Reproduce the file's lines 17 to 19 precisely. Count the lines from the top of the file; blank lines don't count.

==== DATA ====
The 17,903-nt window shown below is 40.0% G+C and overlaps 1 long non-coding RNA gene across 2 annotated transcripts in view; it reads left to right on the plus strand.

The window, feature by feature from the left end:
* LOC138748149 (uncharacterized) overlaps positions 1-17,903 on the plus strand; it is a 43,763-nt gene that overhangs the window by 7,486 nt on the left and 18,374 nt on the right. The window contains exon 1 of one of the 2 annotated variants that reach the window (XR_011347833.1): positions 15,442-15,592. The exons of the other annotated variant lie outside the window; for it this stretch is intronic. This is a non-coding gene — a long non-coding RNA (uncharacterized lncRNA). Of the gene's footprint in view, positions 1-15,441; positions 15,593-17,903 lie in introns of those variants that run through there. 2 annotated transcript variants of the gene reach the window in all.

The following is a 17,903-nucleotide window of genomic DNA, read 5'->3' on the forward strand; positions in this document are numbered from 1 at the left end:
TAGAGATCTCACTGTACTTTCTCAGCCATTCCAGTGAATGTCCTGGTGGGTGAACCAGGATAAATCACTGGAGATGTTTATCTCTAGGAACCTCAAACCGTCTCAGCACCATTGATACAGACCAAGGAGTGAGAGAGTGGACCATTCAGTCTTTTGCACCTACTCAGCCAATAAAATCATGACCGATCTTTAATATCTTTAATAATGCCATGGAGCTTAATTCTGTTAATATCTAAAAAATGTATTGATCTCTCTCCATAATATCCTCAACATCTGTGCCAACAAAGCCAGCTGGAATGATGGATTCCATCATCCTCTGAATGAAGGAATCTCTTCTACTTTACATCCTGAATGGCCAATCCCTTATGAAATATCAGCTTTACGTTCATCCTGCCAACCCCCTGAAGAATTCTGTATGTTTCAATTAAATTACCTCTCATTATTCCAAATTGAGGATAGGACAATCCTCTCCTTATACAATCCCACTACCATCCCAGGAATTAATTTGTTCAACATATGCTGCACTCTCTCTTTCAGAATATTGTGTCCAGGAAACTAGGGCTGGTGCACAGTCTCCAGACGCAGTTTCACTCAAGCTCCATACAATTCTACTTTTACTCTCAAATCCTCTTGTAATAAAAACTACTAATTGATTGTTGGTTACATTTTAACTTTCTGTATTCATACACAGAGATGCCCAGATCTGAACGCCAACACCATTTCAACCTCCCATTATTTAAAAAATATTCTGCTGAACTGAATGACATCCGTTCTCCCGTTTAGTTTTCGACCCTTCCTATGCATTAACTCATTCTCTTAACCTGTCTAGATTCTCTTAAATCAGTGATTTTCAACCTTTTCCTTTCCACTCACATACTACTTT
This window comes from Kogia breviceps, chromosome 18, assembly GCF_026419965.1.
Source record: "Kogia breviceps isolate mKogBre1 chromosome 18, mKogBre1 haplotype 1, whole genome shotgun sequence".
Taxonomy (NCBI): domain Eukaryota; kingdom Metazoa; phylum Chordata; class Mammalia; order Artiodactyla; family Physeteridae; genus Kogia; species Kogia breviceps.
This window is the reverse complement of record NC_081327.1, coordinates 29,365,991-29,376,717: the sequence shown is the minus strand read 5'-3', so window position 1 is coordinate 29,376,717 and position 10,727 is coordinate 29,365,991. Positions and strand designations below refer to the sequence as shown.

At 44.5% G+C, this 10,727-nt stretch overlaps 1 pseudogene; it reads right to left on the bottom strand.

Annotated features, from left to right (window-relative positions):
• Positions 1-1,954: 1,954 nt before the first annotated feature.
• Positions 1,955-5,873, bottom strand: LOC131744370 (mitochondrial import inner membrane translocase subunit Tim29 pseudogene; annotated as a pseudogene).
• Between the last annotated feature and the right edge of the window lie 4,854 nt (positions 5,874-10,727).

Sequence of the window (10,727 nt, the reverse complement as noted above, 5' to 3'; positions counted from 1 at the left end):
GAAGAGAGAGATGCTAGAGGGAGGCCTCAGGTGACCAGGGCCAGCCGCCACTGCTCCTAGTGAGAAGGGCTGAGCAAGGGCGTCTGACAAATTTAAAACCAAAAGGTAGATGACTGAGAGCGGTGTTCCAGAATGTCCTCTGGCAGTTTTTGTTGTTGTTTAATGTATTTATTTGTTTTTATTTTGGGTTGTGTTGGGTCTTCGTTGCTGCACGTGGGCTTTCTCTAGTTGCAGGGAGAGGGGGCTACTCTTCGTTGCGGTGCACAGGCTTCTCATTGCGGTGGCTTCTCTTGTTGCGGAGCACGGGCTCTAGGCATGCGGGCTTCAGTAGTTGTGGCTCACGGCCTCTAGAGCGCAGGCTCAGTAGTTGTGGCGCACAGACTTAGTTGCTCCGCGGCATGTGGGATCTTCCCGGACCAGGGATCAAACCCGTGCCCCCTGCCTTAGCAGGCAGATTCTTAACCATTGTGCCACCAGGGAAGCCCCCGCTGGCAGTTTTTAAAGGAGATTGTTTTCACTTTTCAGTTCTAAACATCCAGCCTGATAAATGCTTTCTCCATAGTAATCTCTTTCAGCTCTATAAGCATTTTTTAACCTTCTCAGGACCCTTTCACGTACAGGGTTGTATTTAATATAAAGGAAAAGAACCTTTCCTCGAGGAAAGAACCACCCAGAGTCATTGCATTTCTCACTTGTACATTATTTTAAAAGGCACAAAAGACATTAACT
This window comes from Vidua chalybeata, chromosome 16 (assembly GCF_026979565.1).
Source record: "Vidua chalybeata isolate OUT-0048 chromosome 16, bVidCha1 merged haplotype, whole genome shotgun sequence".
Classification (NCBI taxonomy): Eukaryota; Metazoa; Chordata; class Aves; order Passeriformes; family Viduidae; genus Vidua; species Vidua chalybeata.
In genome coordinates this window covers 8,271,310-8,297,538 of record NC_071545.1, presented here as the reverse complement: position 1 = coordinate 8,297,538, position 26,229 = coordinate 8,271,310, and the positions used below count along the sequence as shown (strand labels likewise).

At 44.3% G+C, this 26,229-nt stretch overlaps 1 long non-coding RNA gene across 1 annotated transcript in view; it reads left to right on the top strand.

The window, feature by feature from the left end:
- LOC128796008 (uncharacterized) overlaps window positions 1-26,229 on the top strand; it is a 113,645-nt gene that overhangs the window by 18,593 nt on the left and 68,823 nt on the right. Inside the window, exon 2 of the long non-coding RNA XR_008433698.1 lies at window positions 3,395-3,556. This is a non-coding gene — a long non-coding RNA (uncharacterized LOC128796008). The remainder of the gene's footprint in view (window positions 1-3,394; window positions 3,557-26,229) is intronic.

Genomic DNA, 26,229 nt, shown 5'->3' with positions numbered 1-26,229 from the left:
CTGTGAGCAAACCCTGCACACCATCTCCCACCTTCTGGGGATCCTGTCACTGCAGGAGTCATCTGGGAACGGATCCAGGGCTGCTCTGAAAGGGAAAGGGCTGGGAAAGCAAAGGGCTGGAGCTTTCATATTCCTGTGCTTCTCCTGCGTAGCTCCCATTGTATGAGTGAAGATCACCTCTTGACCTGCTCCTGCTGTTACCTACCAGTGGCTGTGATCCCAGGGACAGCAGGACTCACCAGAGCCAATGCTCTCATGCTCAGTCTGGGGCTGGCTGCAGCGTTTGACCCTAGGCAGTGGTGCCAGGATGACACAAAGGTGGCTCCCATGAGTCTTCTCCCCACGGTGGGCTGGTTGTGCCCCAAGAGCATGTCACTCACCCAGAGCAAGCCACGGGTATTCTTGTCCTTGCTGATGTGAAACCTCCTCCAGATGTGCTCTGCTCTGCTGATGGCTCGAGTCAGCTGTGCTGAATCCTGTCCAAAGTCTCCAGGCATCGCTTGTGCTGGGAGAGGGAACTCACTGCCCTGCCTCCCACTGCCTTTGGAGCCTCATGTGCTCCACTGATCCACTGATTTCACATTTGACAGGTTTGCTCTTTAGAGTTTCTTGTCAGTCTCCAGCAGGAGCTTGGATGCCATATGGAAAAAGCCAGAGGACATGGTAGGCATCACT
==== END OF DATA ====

This window comes from Vidua chalybeata, chromosome 16 (assembly GCF_026979565.1).
Source record: "Vidua chalybeata isolate OUT-0048 chromosome 16, bVidCha1 merged haplotype, whole genome shotgun sequence".
Classification (NCBI taxonomy): Eukaryota; Metazoa; Chordata; class Aves; order Passeriformes; family Viduidae; genus Vidua; species Vidua chalybeata.